The bottom edge of the absorption section of the absorber tower above the plenum is made to extends 6 to 8 inches above the plenum with the transition piece forming an inclined lip to prevent back flow of slurry on the inside surfaces of the incline covering the plenum. Slurry dripping of the lip perform the same functions as the slurry curtain falling from the awning of known absorbers. The number and flow area of the openings will determine the entering gas velocity which is controlled so that 3000 fpm is maintained without increase in the absorber height. The falling slurry film falling off the walls of the absorption section is thinner than the curtain and is evenly distributed along the perimeter of the absorber providing an equal resistance to the entering gas, thus, preventing channeling of the gas through zones of low resistance.
Another embodiment of the present invention provides a center inlet. In this arrangement the inlet flue penetrates the absorber under the liquid level in the recirculation tank. The inlet wraps around a vertical well in the center of the tank and forms a vertical concentric gas path around the vertical well. The outer walls of the concentric gas inlet extend above the operating liquid level at the center of the absorber. The top of the well extends above the outer walls the vertical inlet and flares to cover the gas inlet. The flared end of the well is provided to protect the inlet from the falling slurry. The inlet and the cover are located above the liquid level and below the transition between the tank and the absorption section of the absorber. The contraction of the absorber height helps to redirect some of the gas towards the center of the absorber. The 360 degree flue outlet allows the distribution of gas all around the absorber. The slurry falling off the inlet cover falls evenly and forms a continuous thin humidifying film for the flue gas passing therethrough thus performing the function of a conventional awning. The bottom of the well is slotted to allow the spray slurry excess to collect in the well and to mix with the rest of the slurry at the bottom of the tank. The entering gas is forced towards the walls of the tank and tends to hug the walls.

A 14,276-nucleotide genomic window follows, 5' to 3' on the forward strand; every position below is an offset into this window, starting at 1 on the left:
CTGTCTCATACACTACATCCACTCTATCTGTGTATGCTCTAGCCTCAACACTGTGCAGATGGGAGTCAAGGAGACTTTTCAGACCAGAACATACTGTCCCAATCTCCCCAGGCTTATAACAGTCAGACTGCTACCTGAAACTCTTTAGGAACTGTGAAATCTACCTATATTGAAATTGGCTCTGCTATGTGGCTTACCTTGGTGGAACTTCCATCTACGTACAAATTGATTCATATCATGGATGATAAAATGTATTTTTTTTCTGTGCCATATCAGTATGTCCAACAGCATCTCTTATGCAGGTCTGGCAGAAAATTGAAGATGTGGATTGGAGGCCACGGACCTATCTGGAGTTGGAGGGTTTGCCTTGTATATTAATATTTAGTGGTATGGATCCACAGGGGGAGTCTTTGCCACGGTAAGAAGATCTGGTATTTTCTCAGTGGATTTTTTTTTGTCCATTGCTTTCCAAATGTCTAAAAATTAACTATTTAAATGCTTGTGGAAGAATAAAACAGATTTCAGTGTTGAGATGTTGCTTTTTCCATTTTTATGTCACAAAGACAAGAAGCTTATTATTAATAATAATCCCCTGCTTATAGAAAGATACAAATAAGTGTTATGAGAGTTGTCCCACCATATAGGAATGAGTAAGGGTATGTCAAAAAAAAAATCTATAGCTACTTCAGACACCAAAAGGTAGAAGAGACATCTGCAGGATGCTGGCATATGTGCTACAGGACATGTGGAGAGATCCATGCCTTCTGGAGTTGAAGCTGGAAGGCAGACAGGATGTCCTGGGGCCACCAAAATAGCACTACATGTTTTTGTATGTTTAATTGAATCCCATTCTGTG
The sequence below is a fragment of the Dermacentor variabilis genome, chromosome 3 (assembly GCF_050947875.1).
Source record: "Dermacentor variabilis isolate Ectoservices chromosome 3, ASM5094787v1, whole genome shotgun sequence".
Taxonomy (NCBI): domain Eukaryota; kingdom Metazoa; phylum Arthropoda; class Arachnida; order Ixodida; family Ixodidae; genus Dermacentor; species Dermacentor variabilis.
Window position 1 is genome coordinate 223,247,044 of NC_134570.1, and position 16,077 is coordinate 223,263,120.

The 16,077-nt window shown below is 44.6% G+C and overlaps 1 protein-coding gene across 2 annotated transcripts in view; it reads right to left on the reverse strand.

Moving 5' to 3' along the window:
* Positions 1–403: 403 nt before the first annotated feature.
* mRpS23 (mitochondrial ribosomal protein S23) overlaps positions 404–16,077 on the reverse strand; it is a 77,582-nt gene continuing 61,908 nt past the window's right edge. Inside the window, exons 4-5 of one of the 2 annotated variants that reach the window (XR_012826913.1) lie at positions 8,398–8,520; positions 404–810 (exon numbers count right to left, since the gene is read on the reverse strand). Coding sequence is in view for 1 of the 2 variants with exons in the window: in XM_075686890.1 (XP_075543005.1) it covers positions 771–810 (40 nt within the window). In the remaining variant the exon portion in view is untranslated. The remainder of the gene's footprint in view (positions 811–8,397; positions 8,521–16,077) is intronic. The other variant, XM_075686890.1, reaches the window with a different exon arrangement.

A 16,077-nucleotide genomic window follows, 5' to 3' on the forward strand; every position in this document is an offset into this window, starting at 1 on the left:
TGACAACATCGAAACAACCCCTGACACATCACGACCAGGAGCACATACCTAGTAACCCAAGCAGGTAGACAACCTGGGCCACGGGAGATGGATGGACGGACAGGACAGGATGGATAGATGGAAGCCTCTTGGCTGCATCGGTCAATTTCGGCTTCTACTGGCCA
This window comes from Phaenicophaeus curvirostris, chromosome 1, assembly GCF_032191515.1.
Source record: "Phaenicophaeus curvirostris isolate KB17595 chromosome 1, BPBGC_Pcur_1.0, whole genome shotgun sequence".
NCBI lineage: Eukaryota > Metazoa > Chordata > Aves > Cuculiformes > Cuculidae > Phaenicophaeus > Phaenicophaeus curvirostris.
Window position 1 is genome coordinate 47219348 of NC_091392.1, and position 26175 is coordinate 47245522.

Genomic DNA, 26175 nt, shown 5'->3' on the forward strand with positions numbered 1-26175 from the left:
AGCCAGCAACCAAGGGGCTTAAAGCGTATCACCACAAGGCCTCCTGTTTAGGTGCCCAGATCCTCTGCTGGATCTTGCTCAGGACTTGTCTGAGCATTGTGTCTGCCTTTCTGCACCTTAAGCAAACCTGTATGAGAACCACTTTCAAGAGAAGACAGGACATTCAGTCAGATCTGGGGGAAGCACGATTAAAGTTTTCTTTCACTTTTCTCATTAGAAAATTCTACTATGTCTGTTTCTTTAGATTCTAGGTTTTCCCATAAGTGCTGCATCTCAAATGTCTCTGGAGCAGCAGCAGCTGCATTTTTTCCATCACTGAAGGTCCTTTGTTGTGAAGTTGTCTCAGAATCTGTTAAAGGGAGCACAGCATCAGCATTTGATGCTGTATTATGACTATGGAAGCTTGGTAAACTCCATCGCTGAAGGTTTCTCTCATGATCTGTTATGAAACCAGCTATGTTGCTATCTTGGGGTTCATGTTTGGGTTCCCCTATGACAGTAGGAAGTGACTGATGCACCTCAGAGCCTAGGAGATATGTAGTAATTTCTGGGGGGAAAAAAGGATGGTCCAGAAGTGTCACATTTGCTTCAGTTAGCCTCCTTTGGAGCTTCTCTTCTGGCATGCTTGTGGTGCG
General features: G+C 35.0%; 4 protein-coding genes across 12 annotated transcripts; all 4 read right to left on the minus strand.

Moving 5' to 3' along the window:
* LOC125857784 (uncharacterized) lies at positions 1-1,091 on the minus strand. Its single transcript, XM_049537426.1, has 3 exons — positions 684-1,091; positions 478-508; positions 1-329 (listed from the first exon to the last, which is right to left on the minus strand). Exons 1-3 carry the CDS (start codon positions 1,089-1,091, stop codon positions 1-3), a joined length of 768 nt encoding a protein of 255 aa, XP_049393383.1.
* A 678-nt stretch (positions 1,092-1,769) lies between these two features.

In view of the foregoing it will be seen that one aspect of the present invention is to provide an absorption tower having reduced flue gas velocity without increased tower height.
Another aspect is to provide a flue gas inlet into the absorption tower which will provide even flue gas distribution into the tower.
These and other aspects of the present invention will be more fully understood after a review of the following description of the preferred embodiment when considered along with the associated drawings.
This is a divisional of application Ser. No. 08/388,708 filed Feb. 14, 1995, now U.S. Pat. No. 5,558,818.